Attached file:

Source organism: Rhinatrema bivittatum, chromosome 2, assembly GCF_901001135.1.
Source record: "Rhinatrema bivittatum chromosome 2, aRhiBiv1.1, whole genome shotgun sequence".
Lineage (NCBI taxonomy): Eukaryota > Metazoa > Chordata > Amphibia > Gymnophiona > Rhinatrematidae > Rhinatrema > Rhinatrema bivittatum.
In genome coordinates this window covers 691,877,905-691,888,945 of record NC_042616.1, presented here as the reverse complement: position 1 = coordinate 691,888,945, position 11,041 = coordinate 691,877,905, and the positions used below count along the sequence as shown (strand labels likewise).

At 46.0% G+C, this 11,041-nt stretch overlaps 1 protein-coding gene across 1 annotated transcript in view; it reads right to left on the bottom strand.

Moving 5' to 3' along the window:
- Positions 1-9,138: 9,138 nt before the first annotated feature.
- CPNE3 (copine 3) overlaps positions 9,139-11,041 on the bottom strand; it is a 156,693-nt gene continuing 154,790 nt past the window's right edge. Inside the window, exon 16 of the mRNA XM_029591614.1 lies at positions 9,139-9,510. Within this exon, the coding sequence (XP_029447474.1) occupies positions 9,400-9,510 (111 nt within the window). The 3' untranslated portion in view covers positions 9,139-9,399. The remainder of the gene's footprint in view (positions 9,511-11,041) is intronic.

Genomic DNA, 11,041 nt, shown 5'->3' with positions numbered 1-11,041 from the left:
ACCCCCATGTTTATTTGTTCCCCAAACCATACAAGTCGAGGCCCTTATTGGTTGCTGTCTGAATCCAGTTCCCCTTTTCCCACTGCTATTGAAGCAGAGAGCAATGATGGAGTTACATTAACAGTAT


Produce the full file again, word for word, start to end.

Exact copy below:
Source organism: Rhinatrema bivittatum, chromosome 2, assembly GCF_901001135.1.
Source record: "Rhinatrema bivittatum chromosome 2, aRhiBiv1.1, whole genome shotgun sequence".
Lineage (NCBI taxonomy): Eukaryota > Metazoa > Chordata > Amphibia > Gymnophiona > Rhinatrematidae > Rhinatrema > Rhinatrema bivittatum.
In genome coordinates this window covers 691,877,905-691,888,945 of record NC_042616.1, presented here as the reverse complement: position 1 = coordinate 691,888,945, position 11,041 = coordinate 691,877,905, and the positions used below count along the sequence as shown (strand labels likewise).

At 46.0% G+C, this 11,041-nt stretch overlaps 1 protein-coding gene across 1 annotated transcript in view; it reads right to left on the bottom strand.

Moving 5' to 3' along the window:
- Positions 1-9,138: 9,138 nt before the first annotated feature.
- CPNE3 (copine 3) overlaps positions 9,139-11,041 on the bottom strand; it is a 156,693-nt gene continuing 154,790 nt past the window's right edge. Inside the window, exon 16 of the mRNA XM_029591614.1 lies at positions 9,139-9,510. Within this exon, the coding sequence (XP_029447474.1) occupies positions 9,400-9,510 (111 nt within the window). The 3' untranslated portion in view covers positions 9,139-9,399. The remainder of the gene's footprint in view (positions 9,511-11,041) is intronic.

Genomic DNA, 11,041 nt, shown 5'->3' with positions numbered 1-11,041 from the left:
ACCCCCATGTTTATTTGTTCCCCAAACCATACAAGTCGAGGCCCTTATTGGTTGCTGTCTGAATCCAGTTCCCCTTTTCCCACTGCTATTGAAGCAGAGAGCAATGATGGAGTTACATTAACAGTAT